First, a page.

Many of mother’s extended family were alcoholics – all who my mother blamed for losing the farm land they owned in Missouri. Her very favorite grandmother committed suicide when my mom was 10 because, my mom believed, that her husband was such an abusive alcoholic.

My mom’s sister and her two sons were alcoholics – they were apparently violent. One of these cousins actually lived quite close to me when I lived in Richmond, VA, but my mom never told me. She never wanted me to have contact with my aunt or her two sons. I met them all only once when my mom’s brother died.

My mom’s brother’s son was also an alcoholic, drug addict who went to jail for domestic abuse.

My mom doesn’t talk much about her childhood, but from time to time when I was younger, we would somehow get on the topic and she would let a few stories out. Mostly she talked about verbal and physical abuse. I have wondered if there was sexual abuse, but she never spoke about that.

Something about that show made that decades old comment about my mom wanting to break the cycle of abuse click together.

She not only wanted to change, but she actually did the incredibly hard work to make it happen. She worked, helped raise three kids, and went to school. She went to therapy for help, strength and to build herself into the person she knew she could be. She also had to handle my dad in all this, who was not at all enlightened about his own emotions, forget doing self-improvement work like going to therapy.

My life could have been very different if she had parented the way hers did. I actually saw firsthand what verbal and physical abuse looked like growing up. My childhood best friend, who lived in the same neighborhood, and I met when we were still in diapers together. We were very close until I went away to college and our lives started taking different paths.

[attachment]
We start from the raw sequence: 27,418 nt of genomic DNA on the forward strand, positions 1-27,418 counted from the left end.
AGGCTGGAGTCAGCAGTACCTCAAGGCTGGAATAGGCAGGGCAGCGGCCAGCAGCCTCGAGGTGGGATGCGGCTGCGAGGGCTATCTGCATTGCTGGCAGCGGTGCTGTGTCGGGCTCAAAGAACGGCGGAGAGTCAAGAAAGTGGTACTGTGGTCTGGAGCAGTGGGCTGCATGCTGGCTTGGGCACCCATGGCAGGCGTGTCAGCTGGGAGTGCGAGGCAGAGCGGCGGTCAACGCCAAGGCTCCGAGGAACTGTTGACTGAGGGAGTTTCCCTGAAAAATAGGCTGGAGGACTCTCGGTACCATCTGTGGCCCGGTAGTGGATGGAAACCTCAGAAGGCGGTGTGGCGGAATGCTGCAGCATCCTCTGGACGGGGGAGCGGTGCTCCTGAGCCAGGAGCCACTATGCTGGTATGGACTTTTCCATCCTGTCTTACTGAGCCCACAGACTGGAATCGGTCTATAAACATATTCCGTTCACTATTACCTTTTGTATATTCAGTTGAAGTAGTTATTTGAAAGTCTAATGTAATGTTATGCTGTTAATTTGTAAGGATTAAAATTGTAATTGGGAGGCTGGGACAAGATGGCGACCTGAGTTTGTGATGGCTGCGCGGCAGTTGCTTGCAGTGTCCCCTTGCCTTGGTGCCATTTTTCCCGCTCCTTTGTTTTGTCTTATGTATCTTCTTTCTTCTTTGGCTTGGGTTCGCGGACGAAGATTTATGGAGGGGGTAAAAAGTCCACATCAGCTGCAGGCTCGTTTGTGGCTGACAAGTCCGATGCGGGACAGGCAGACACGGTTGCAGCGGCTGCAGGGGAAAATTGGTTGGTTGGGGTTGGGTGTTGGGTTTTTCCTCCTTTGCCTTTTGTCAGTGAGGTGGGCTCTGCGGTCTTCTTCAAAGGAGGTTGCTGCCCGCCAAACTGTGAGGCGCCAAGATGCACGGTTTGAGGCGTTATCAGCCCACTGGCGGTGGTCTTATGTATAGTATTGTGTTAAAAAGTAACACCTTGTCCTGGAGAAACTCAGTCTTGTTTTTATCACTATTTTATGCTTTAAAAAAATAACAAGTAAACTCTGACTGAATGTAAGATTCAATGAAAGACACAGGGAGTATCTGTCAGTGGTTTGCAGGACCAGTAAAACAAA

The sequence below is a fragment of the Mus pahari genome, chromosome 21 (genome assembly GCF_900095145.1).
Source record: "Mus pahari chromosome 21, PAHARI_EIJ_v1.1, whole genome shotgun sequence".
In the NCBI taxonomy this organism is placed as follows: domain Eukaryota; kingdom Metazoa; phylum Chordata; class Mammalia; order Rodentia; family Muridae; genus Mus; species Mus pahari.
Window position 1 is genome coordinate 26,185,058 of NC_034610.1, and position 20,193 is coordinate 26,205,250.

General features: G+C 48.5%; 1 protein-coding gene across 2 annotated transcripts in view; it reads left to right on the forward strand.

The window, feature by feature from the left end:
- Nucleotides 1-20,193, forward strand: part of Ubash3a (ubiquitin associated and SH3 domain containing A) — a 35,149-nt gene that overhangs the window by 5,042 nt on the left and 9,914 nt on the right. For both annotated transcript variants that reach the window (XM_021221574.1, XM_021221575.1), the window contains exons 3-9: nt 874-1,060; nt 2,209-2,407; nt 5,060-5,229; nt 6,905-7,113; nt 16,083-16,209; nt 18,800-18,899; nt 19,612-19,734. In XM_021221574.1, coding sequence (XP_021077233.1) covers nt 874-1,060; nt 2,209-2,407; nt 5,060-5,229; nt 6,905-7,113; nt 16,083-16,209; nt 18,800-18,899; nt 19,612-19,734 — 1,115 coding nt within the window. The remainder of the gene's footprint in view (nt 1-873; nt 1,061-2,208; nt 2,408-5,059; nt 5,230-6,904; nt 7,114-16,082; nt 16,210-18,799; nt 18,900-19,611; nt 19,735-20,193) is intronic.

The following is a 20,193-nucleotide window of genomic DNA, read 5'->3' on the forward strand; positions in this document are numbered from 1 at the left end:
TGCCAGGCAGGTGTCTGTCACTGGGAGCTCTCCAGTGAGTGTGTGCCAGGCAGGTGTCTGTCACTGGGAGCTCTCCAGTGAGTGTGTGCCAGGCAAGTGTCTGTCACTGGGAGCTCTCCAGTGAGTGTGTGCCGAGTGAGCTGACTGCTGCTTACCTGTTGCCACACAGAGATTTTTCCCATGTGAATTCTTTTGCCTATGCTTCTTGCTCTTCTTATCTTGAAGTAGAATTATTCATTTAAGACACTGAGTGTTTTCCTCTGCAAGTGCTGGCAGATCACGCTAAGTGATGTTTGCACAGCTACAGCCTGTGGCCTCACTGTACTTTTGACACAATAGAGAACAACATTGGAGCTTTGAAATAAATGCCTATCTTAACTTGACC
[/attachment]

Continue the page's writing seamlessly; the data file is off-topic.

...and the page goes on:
She was the oldest with two younger brothers. They were all verbally and physically abused by their mother. Probably hundreds of times over our 18 year friendship growing up did I witness her being called downstairs and yelled at for eating one too many cookie or not finishing a chore. The screaming was accompanied by being grabbed, smacked in the face and/or hit anywhere her mother could make contact. Her brothers endured the same and her father looked the other way.

I don’t know what struggles and challenges she has faced coming to terms with her abusive childhood since we haven’t spoken in 20+ years, but I hope she has sought help and support.

What my mom did was beyond fucking powerful.

I always knew that, but I realized it in that moment of connection watching that show just how powerful and how grateful I am that my mom broke the cycle of abuse. What a fucking amazing gift.

I’m not saying that if she hadn’t I would be a drug addicted, kidnapping robber, but she did the work so I didn’t have to go through what she did, so I didn’t have to deal with the pain and the lifelong challenges that all brings. I wonder if she understood that so clearly when she was putting in the hard work.

I started at a higher rung socially, economically, physically, intellectually, and even sexually in life and I believe have been able to achieve so much more than I would have thanks to her working on herself.

In my late teens and early 20s, my mom was stuck for a few years feeling guilty for leaving me home alone several nights a week to go out as she rebuilt her social and romantic life after my parents divorced when I was 12. I recall being lonely in my teenage years – I was shy, introspective and depressed. Nevertheless, when my mom would bring up this topic, I would always respond with two questions.

“Did you love me?”

“Did you do the best you could with what you knew at the time?”

She would always answer yes to both, and then I would say,

“Then I’m happy. You loved me and did the best you could. What more could I ask for?”

God, I had no idea just how much she loved me through my childhood and just how simply amazing her best was. Thanks, Mom.